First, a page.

Rather than try to block new EU standards, Western and Japanese tire makers are pressing regulators not only to set standards for rolling resistance, but also to establish new requirements for braking performance and to mandate consumer-friendly labels that would grade tires on energy efficiency and how well they perform on wet or slippery surfaces.
By taking on mandates, the industry's more established players, such as Continental and Japan's Bridgestone Corp., could gain an edge against tire makers from India and China, which tend to spend less on research and development, industry analysts said.
France's Michelin SA is touting the fuel-saving potential of its "green tires." The company recently started a global ad campaign for its most energy-efficient tires.
This year, Michelin got a major boost when French car maker PSA Peugeot-Citroen SA adopted its fourth-generation "Energy Saver" tire for the new Peugeot 308 hatchback. Michelin officials say the tires will cut the car's carbon dioxide emissions by four grams per kilometer, equal to a reduction of about one metric ton of carbon dioxide during the life of the vehicle. The tire's braking distance on wet roads also is about 10 feet shorter than the previous-generation tire. Michelin charges auto makers about 10% more for the tire than it does for a conventional tire, though specific price levels depend on the volume of the car maker's order, a Michelin spokesman said. Price levels for the replacement market haven't been announced yet.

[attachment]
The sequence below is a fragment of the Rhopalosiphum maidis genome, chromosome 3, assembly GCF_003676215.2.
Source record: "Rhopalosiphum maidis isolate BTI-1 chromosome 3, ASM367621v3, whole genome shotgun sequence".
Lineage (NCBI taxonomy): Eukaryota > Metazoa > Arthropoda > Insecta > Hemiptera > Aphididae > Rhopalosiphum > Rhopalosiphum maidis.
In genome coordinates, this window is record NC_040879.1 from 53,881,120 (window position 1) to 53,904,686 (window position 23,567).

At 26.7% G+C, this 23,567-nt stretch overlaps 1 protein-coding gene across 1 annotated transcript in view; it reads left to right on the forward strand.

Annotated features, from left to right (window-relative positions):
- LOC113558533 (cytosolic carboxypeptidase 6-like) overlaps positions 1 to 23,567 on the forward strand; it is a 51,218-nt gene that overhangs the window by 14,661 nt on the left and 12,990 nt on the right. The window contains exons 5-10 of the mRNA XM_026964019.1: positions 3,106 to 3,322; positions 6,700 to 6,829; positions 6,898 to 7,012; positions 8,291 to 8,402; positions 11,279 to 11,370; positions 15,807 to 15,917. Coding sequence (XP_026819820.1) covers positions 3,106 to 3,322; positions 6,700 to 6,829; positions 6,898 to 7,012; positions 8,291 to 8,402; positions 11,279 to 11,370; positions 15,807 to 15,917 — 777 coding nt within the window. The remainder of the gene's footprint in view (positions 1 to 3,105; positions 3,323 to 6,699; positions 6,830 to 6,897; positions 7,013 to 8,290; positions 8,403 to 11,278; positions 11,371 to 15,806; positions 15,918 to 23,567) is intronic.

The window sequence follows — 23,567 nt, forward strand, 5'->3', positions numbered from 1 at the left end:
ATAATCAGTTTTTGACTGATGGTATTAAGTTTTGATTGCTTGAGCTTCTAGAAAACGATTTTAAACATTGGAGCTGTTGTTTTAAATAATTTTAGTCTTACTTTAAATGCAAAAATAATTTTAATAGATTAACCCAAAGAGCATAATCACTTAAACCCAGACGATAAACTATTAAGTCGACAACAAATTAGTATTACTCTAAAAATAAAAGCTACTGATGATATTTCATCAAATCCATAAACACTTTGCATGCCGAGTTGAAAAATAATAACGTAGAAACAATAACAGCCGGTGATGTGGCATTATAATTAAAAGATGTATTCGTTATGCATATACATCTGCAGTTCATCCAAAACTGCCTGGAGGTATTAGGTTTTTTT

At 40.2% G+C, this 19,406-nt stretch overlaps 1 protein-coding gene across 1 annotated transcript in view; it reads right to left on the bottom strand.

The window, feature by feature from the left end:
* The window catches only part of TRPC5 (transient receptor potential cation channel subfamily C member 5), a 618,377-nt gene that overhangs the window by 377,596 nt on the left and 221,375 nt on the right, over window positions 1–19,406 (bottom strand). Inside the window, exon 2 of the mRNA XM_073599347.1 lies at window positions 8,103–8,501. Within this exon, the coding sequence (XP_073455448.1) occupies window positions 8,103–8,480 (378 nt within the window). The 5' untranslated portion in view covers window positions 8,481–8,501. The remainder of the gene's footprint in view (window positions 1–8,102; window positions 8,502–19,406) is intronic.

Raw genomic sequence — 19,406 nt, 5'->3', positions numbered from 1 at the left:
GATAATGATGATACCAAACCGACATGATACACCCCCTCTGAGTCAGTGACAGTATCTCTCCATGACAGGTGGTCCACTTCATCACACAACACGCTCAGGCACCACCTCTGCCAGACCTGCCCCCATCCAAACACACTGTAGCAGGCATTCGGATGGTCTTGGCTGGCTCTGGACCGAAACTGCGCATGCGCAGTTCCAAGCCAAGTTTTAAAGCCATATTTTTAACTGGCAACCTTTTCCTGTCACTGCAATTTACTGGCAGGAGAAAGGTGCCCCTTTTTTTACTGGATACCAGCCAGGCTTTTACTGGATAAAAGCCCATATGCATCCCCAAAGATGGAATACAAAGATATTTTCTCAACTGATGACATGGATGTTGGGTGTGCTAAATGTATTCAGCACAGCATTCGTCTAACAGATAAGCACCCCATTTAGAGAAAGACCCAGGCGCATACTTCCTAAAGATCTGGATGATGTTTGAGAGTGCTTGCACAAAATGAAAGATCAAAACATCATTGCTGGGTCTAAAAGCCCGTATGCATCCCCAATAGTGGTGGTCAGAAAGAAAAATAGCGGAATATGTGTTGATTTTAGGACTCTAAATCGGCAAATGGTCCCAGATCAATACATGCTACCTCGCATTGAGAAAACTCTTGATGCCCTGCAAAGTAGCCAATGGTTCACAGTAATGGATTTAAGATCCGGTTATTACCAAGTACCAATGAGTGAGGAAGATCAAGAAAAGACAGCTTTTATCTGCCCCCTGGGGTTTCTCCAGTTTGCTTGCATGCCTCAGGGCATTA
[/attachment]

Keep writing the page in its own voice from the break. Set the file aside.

"We know how to make a tire which can brake short and at the same time is fuel efficient," said Thierry Coudurier, president of Michelin's passenger-car and light-truck tire division. "We don't think all of our competitors are able to do that."